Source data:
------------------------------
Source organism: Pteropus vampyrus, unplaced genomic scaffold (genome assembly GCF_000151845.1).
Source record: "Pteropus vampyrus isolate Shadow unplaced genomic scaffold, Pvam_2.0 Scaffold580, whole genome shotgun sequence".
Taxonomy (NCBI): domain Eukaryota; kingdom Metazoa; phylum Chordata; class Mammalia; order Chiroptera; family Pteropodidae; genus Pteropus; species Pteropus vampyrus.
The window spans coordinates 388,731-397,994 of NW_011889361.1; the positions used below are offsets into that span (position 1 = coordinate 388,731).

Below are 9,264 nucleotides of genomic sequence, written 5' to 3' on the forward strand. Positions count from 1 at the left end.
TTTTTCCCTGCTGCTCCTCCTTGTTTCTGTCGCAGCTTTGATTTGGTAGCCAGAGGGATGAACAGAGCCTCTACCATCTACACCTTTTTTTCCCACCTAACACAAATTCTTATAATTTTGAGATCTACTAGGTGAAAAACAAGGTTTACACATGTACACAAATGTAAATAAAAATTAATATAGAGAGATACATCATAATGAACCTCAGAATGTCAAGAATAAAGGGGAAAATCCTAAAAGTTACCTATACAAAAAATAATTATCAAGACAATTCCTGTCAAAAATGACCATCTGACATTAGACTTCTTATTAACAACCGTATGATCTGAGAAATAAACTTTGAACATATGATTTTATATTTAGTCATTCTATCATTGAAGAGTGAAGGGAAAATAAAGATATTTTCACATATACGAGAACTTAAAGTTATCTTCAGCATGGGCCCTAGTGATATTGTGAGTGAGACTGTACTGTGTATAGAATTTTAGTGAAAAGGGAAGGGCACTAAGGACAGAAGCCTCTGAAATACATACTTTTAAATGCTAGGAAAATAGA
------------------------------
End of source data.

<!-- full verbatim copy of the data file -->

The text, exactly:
Source organism: Pteropus vampyrus, unplaced genomic scaffold (genome assembly GCF_000151845.1).
Source record: "Pteropus vampyrus isolate Shadow unplaced genomic scaffold, Pvam_2.0 Scaffold580, whole genome shotgun sequence".
Taxonomy (NCBI): domain Eukaryota; kingdom Metazoa; phylum Chordata; class Mammalia; order Chiroptera; family Pteropodidae; genus Pteropus; species Pteropus vampyrus.
The window spans coordinates 388,731-397,994 of NW_011889361.1; the positions used below are offsets into that span (position 1 = coordinate 388,731).

Below are 9,264 nucleotides of genomic sequence, written 5' to 3' on the forward strand. Positions count from 1 at the left end.
TTTTTCCCTGCTGCTCCTCCTTGTTTCTGTCGCAGCTTTGATTTGGTAGCCAGAGGGATGAACAGAGCCTCTACCATCTACACCTTTTTTTCCCACCTAACACAAATTCTTATAATTTTGAGATCTACTAGGTGAAAAACAAGGTTTACACATGTACACAAATGTAAATAAAAATTAATATAGAGAGATACATCATAATGAACCTCAGAATGTCAAGAATAAAGGGGAAAATCCTAAAAGTTACCTATACAAAAAATAATTATCAAGACAATTCCTGTCAAAAATGACCATCTGACATTAGACTTCTTATTAACAACCGTATGATCTGAGAAATAAACTTTGAACATATGATTTTATATTTAGTCATTCTATCATTGAAGAGTGAAGGGAAAATAAAGATATTTTCACATATACGAGAACTTAAAGTTATCTTCAGCATGGGCCCTAGTGATATTGTGAGTGAGACTGTACTGTGTATAGAATTTTAGTGAAAAGGGAAGGGCACTAAGGACAGAAGCCTCTGAAATACATACTTTTAAATGCTAGGAAAATAGA